Tesla Inc TSLA CEO Elon Musk dictated the opening text of a 2016 video that touted that one of its cars drove itself.
What Happened: Musk oversaw the creation of the video and made a push on efforts to create it, reported Bloomberg, citing internal company correspondence.
In October 2016, Musk reportedly wrote to Tesla’s Autopilot team to underscore the importance of the demonstration, about which he made an announcement a week later.
“Just want to be absolutely clear that everyone’s top priority is achieving an amazing Autopilot demo drive,” wrote Musk, according to the report.
Musk also told the team that since it was a “demo” it was fine to “hardcore some of it,” making a reference to temporary code, which could later be updated.
Musk reportedly wrote that he would be telling the world what the car will “be able to do” and not “that it can do this upon receipt.”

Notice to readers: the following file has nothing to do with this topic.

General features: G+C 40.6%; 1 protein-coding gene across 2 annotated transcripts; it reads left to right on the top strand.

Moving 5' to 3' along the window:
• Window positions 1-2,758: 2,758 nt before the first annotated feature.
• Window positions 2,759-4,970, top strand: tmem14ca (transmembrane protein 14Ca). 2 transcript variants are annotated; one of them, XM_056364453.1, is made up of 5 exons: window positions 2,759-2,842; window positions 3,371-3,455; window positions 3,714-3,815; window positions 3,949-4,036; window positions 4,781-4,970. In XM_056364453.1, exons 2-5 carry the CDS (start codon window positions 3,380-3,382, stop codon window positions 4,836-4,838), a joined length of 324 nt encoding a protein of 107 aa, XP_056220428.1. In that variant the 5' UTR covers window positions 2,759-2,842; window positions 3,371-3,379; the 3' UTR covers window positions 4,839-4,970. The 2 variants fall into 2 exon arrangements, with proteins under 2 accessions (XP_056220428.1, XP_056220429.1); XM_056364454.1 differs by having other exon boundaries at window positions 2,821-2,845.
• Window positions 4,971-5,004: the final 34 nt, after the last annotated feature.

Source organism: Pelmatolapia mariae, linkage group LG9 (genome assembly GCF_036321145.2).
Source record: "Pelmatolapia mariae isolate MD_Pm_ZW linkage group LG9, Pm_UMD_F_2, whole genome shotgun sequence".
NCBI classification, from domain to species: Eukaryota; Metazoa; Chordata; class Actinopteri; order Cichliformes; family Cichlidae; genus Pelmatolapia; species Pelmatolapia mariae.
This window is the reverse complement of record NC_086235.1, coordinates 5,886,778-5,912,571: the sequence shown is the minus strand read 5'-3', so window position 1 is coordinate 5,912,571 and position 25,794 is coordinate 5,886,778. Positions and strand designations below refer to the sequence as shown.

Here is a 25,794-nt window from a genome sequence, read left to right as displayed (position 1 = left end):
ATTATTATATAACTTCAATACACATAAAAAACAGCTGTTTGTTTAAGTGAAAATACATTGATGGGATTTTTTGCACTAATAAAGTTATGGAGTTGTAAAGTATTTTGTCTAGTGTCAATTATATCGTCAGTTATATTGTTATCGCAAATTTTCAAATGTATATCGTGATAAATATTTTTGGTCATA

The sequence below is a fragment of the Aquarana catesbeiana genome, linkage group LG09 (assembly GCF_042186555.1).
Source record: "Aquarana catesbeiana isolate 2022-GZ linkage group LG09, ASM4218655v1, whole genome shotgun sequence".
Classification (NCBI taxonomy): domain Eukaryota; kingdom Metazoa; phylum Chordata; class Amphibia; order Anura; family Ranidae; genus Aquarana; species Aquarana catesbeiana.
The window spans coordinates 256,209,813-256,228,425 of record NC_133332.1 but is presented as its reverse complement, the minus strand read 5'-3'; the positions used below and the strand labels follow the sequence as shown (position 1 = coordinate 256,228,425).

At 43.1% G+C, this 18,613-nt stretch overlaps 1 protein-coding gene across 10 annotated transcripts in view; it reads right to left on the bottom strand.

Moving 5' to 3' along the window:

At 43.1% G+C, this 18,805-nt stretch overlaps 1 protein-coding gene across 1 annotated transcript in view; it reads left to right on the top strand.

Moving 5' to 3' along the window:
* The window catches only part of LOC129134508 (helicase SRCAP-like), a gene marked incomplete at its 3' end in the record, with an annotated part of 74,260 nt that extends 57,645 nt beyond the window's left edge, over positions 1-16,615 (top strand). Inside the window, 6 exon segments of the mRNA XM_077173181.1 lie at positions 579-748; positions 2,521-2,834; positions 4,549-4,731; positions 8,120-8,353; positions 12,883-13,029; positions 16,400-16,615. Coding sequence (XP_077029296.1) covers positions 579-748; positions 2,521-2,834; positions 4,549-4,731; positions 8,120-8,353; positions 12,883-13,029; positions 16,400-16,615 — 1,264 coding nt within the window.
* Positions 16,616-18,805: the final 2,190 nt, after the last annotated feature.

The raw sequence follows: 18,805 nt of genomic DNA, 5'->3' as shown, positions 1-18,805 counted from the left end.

Tesla did not immediately respond to Benzinga’s request for comment.
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Why It Matters: Musk pushed employees to write a daily log of what they did in order for the demonstration to succeed, reported Bloomberg.
The entrepreneur reportedly canceled his obligations for a weekend to work with the Autopilot team and informed them in an email that carried the subject “The Absolute Priority.”
He reviewed the fourth version of the video, saying it had too many jump cuts and the footage “needs to feel like one continuous take.”
Musk reportedly pushed for the video to open with a black screen and three sentences that referred to the present, even though he had told staff that he would be demonstrating the future capability of cars.
The video opens with the text: “The person in the driver’s seat is only there for legal reasons. He is not doing anything. The car is driving itself.”
Ashok Elluswamy, a senior Tesla engineer, testified that the 2016 video was staged recently. He said the video was produced using 3D mapping over a predetermined route. A vehicle crashed into a fence during a test run.
Price Action: On Thursday, Tesla shares closed 1.25% lower at $127.17 in the regular session and rose 0.9% in the after-hours trading, according to data from Benzinga Pro.
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